Sunday, December 28, 2014

REVIEW: Martin Luther King Jr. Isn't The Man You Thought You Knew In Ava DuVernay's 'Selma'

Martin Luther King Jr. Isn't The Man You Thought You Knew In Ava DuVernay's 'Selma'
With the unrest in Ferguson and racial tensions still tainting America, Ava DuVernay delivers an eerily timely piece of art with her latest motion picture Selma. The movie chronicles the strategic moves Dr. Martin Luther King Jr. and his team of lawyers, activists, community leaders and protesters made in order to get the Voting Rights Act of 1965 passed and thus change American history. 

DuVernay also breaks away from the perfect facade that has surrounded Dr. King for many years. With tenderness, Selma shows Dr. King simply a man. DuVernay removes Dr. King from his historic pedestal and humanizes one of history's most courageous figures. Check out the five things VIBE learned from Ava DuVernay's Selma.

1. Dr. King was no saint

History has been kind to Dr. King, turning him into an immortal figure whose courage under fire has made him more of a God than mortal. But what history books neglected to mention was despite possessing an unshakable faith, King was often unfaithful to his beloved wife, Coretta. DuVernay does not shy away from exposing King’s flaws and in one of the film’s more personal scenes, King and Coretta sit in their living room, listening to a recording sent from J. Edger Hoover of King having sex with another woman. It’s a jarring moment filled with shame, hurt and tension, but it also places Dr. King and Coretta on equal ground with the rest of us. Not only were these two fighting an epic battle on our behalf, but they were also dealing with very human conflict as husband and wife.

2. Corretta Scott sacrificed as well

While her husband was standing on the front lines and fighting the good fight, Coretta was at home, raising their four children. She often wouldn’t see her husband for weeks at a time and was expected to be OK with it—for the greater good. While we only real know that Coretta was Dr. King’s wife (an honorable title to have), she endured nights of worry and fear that her husband might not make it. Many times Coretta had to hold it together for the sake of her kids while her phone continued to ring with death threats. Coretta and Martin weren’t given the opportunity to fully enjoy their marriage because King committed himself to the movement, and their marriage unfortunately took a back seat.

3. Dr. King was surrounded by death and weighed down by guilt

There was nothing peaceful about the many non-violent protests that swept the country during the Civil Rights movement. While many brave men and women practiced civil disobedience, that did not mean their opponents believed the same. In one of the film’s most gut-wrenching scenes, the depiction of Bloody Sunday was especially excruciating. As nearly 600 men and women peacefully marched across a bridge in Selma, officers retaliated with the use of Billy clubs, tear gas and most importantly, their hate. The images of brutality against peaceful marches struck a chord in America when they were first splashed across newspapers in the 1960s, and seeing those images in the film wasn’t any easier. Dr. King knew non-violent marches, not reacting to each blow, kick or punch issued was the only way to proceed, and he knew many would be hurt in the process, but that didn’t make it easier for the preacher to stomach. For every death that occurred because of the movement he led, Dr. King took that with him.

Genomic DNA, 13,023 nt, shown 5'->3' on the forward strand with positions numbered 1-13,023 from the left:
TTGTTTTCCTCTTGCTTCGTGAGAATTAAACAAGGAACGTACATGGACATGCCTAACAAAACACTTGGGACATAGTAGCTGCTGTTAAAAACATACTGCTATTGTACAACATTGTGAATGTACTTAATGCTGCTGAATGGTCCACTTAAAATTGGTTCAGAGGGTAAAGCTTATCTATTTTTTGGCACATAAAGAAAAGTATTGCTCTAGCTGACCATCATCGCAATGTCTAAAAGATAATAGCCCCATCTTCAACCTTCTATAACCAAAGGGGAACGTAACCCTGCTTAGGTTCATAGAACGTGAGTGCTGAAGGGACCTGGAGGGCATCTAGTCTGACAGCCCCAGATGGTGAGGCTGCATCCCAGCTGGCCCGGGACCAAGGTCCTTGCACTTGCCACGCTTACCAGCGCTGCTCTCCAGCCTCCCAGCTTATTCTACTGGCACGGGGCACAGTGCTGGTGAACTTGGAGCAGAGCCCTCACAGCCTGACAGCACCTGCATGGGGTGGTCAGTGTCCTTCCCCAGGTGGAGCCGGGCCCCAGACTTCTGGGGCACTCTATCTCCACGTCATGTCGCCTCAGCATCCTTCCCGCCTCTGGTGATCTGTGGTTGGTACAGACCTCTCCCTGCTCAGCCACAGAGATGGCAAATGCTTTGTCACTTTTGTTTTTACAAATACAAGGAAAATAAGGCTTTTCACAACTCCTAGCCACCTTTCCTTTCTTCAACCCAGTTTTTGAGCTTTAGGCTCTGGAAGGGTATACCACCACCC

4. Dr. King kept the course with the help of many

In Washington, D.C. where Dr. King’s monument stands, many see a tall, wise man whose faith was as impenetrable as the piece of stone his statue is carved from. Some may believe this is an accurate description of how he proceeded throughout the movement up until his assassination, when it was quite the opposite. With the help of his King's men (James Bevel, Andrew Young, Bayard Rustin and Hosea Williams and many others), he stayed the course but many times, wanted to give up. While sitting in a hot, sweaty jail, King thought about other brothers killed in the fight, like Medgar Evars, and even confessed to a young Andrew Young that he couldn’t go on anymore. The weight of the movement began to take its toll on King and could be seen in one particular scene as he writes a letter to his wife and lights a cigarette. King's smoking was a revelation to many but also proved the weight of all was often too heavy to bare.

5. Dr. King was more than four words

“I Had A Dream” are the four words Dr. King has been reduced to. At 39 years old, he had charm, intelligence, a playful side and played the roles of father, preacher and husband. King was more than a man with a vision but a man of faith who was unfaithful. He was courageous yet weak. He had endurance yet grew tired. If there's nothing else you take from Ava DuVernay's Selma than you should take that Dr. King, as brilliant and as brave as he was, was also very human.

Selma is now playing in theatres.